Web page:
Gunn Wållgren also played the roles of Iphigenia in Stig Torsslow’s 1941 production of Goethe’s Iphigenia i Tauris, Ophelia in Rune Carlsten’s 1942 production of Shakespeare’s Hamlet, Mary Grey in Olof Molander’s 1948 production of Maxwell Anderson’s Johanna från Lottringen (Joan of Lorraine), Indra’s daughter in Molander’s production in 1955 of Strindberg’s Ett drömspel, Isabella in Alf Sjöberg’s 1958 production of Shakespeare’s Lika för lika (Measure for measure), Nora in Per-Axel Branner’s 1962 production of Ibsen’s Ett dockhem, and Gerda in Strindberg’s Oväder. Her final character portrayal was as Ethel Thayer in Bo Widerberg’s 1981 production of Ernest Thompson’s Sista sommaren (On Golden Pond).
Gunn Wållgren also appeared on the silver screen. She made her film debut in 1941, appearing in Hasse Ekman’s Sjätte skottet. This brought her to the attention of the film producer Lorens Marmstedt and he gave her the part which became her cinematic breakthrough role. In 1943 she played a young drifter in Olof Molander’s Kvinnor i fångenskap. In 1941 she married the actor and director Erik “Hampe” Faustman. Their marriage lasted until 1948. She appeared in some of his films, including the 1944 Flickan och djävulen and Brott och straff from 1945.
During the 1940s and the 1950s Gunn Wållgren produced her best cinematic performances, such as Klara Fina Gulleborg in Gustaf Molander’s film adaptation of Kejsarn av Portugallien in 1944, as the divorced stewardess in Hasse Ekman’s Medan porten var stängd in 1946, as the psychologically disturbed character in Kvinna utan ansikte in 1947 to a manuscript by Ingmar Bergman, as a young wife in 1948 in Hasse Ekman’s Var sin väg, and as a political activist in Gustaf Molander’s Glasberget in 1653.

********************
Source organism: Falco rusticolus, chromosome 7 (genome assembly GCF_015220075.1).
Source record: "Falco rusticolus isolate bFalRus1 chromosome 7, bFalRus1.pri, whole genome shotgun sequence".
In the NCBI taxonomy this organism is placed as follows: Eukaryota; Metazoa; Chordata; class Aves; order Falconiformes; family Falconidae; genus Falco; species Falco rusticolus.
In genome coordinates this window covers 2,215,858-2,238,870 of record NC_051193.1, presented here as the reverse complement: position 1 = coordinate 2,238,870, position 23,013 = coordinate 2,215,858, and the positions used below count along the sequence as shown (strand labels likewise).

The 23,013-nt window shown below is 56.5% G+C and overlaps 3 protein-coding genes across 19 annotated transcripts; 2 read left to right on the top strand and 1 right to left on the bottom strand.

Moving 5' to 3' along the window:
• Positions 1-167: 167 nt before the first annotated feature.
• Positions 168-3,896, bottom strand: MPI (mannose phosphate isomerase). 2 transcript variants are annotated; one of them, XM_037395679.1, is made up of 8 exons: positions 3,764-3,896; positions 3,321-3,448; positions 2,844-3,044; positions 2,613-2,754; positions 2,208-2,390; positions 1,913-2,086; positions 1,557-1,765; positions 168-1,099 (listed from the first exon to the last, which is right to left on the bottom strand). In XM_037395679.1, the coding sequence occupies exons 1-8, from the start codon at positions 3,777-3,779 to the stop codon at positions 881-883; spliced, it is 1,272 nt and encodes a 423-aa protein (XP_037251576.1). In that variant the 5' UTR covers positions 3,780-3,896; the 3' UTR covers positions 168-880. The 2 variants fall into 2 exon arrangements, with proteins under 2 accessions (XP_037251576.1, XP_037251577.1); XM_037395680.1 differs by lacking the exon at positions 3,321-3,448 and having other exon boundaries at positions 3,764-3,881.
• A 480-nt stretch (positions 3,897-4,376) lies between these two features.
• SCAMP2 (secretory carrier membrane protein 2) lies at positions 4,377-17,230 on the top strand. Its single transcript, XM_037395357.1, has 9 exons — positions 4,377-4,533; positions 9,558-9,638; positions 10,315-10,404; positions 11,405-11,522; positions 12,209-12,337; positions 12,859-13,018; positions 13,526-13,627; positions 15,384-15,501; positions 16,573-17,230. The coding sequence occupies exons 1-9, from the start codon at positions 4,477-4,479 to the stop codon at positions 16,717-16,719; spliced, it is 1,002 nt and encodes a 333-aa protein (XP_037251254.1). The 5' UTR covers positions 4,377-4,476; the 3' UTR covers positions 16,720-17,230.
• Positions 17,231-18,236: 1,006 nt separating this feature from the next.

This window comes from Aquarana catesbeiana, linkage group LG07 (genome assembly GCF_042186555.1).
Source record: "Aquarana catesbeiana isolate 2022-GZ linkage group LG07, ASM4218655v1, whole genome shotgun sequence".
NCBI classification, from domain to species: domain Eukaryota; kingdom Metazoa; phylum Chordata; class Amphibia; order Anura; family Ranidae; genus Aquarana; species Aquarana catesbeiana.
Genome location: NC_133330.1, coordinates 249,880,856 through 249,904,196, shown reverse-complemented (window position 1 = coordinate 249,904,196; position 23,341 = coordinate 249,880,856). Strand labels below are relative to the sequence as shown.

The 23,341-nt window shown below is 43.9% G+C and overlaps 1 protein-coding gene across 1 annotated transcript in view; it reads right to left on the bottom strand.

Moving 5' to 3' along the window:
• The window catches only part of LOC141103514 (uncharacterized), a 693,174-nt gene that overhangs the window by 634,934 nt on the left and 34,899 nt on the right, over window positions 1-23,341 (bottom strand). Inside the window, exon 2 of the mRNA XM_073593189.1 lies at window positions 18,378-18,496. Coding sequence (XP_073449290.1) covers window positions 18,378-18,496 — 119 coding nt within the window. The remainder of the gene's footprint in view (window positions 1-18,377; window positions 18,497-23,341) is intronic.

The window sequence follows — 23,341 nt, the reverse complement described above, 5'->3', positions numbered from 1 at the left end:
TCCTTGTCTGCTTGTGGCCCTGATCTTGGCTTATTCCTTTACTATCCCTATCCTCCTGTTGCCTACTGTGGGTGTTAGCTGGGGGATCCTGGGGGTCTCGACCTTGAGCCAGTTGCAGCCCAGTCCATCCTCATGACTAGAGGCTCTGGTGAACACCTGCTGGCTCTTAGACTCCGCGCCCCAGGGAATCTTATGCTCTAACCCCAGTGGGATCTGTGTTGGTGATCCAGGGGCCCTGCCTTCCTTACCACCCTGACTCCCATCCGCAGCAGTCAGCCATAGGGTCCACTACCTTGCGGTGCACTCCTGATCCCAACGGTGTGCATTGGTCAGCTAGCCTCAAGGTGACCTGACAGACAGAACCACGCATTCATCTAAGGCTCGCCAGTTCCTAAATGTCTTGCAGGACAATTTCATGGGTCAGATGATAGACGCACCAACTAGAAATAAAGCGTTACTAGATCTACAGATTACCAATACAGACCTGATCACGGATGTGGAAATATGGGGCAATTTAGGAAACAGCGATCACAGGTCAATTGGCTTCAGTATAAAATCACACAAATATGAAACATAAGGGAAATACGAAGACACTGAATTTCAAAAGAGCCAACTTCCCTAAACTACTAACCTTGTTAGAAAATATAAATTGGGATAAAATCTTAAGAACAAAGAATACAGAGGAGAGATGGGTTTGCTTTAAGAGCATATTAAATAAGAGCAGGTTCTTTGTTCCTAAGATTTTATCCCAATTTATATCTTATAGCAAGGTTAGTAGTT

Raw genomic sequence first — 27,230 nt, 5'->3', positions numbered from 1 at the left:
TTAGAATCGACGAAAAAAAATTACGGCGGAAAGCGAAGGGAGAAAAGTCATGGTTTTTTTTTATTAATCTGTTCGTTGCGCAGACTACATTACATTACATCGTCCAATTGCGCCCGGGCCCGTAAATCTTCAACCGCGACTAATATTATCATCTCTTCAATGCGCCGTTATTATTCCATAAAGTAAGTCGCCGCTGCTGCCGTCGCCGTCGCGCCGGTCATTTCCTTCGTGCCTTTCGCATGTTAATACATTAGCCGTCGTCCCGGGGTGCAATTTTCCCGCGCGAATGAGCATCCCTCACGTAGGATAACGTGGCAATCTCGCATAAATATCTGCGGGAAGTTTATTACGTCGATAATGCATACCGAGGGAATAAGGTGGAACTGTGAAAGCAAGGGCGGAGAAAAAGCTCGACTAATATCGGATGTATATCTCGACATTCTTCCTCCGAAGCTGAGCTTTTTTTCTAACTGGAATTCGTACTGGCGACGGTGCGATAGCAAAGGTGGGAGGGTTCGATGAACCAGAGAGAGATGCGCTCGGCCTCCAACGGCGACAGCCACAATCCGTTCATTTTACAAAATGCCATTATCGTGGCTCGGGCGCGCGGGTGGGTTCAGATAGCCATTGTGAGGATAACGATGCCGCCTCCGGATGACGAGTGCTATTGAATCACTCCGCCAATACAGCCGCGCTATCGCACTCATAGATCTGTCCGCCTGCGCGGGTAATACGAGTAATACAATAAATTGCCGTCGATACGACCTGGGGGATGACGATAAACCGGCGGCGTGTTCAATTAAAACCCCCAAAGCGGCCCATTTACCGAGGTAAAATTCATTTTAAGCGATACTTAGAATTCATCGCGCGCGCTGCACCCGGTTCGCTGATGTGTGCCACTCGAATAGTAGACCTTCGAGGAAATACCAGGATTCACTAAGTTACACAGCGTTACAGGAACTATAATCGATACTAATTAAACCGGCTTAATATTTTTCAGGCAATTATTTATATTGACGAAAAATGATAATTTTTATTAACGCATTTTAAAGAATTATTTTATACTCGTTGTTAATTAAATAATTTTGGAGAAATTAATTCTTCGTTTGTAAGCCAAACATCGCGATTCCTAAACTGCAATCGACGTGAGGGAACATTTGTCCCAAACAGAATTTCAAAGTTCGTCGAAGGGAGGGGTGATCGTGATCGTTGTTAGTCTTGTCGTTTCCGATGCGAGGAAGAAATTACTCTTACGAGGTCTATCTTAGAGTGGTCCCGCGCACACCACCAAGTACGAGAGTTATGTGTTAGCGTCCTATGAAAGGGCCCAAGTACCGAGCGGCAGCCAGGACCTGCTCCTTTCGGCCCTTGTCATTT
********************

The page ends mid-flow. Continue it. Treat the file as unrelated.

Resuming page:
Gunn Wållgren also appeared in many Swedish film classics and TV-show classics, such as the 1970s’ recording of the people’s-favourite play Söderkåkar by Gideon Wahlberg, in Tage Danielsson’s 1972 Mannen som slutade röka, and in the film adaptation of Astrid Lindgren’s children’s book Bröderna Lejonhjärta, in which she played the character of Sofia, the pigeon queen.
During the 1970s Gunn Wållgren achieved particular success with Hasse Ekman’s 1970 film version of Joseph Kesselring’s crime caper Arsenik och gamla spetsar (Arsenic and old lace) and in the 1972 Agnes, which Kent Andersson had written specially for her. These were both performed at the Scala theatre. She was awarded a Guldbagge for her supporting role in Gunnel Lindblom’s Sally och friheten in 1981 (with a manuscript by Margareta Garpe). However the part she is best remembered for today is the role of grandmother and mater familias Helena Ekdahl in Ingmar Bergman’s 1983 multi-award winning masterpiece Fanny och Alexander. This was her last performance. As Leif Zern has pointed out, Gunn Wållgren only appears in Bergman’s films after the demons have departed.
Gunn Wållgren died of cancer in 1983, shortly after the filming of Fanny och Alexander had been completed. The Gunn Wållgren stipend is awarded annually, in her memory, on her birthday of 16 November. It is awarded to two “artistically deserving dramatic and lyrical artists”.
Gunn Wållgren lies in the memorial garden at Norra begravningsplatsen (The Northern Cemetery) in Solna.